New leader Jingping offers Chinese new hope of curbing corruption in nation
Chinese leaders, who have been decrying corruption and doing very little about it for decades can have a little more hope this time around as Xi Jingping embarks his political journey as China's new President, corruption experts have said.
Though China's fight against curbing corruption would be a huge challenge nation, Xi warning the first meeting of the newly chosen 25 member Politburo last weekend can act as a ray of light for the ordinary Chinese citizen's single biggest complaint.
"All behavior that violates party discipline or the law should be punished without mercy," Xi had said.
The problem of corruption, which was first brought forward by Mao Zedong when he founded Communist China, in December 1951, even 60 years later has not gone away in China, Christian Science Monitor reports.
According to experts, some 668,000 party members have been punished for corruption in the past five years, a figure that represents only the tip of an iceberg.
"Controlling corruption will be a huge challenge for any regime. Realizing that it's a problem and making it a priority does not necessarily mean they will be successful" in fighting it," says Lu Xiaobo, a professor at Barnard, Columbia, who has written a book about official corruption in China.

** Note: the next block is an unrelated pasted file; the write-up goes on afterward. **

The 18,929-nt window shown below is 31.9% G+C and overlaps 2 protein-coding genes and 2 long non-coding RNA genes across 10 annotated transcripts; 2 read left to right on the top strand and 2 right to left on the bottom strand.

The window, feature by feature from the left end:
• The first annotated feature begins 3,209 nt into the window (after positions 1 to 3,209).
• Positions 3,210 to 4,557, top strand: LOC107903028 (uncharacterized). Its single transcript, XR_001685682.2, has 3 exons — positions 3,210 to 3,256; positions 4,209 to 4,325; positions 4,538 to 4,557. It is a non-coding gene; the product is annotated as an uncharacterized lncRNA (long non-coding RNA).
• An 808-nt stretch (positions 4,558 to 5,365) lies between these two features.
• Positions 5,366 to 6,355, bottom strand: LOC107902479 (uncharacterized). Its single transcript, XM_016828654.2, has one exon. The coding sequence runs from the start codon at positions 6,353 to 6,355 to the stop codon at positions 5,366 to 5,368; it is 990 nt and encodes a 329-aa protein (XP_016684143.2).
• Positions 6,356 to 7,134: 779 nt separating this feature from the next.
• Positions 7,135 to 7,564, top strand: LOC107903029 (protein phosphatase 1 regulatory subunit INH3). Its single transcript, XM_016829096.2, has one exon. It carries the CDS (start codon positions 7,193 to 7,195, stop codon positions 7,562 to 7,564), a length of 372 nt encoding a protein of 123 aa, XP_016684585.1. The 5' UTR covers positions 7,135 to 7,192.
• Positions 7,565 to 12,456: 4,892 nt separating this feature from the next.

"For a long time everything was focused on economic development, and that was the primary task," says Mao Zhaohui, head of the Anti-Graft Research Center at Beijing's Renmin University. "That is changing" as other political priorities emerge, he believes.
"Xi Jinping's approach seems clearer and more systematic," argues Professor Mao. Though it is too early to judge it, Mao expects Xi to build on his predecessor Hu Jintao's call at the recent 18th Party Congress for steps "to ensure that the people oversee the exercise of power and that power is exercised in the sunshine," the report said.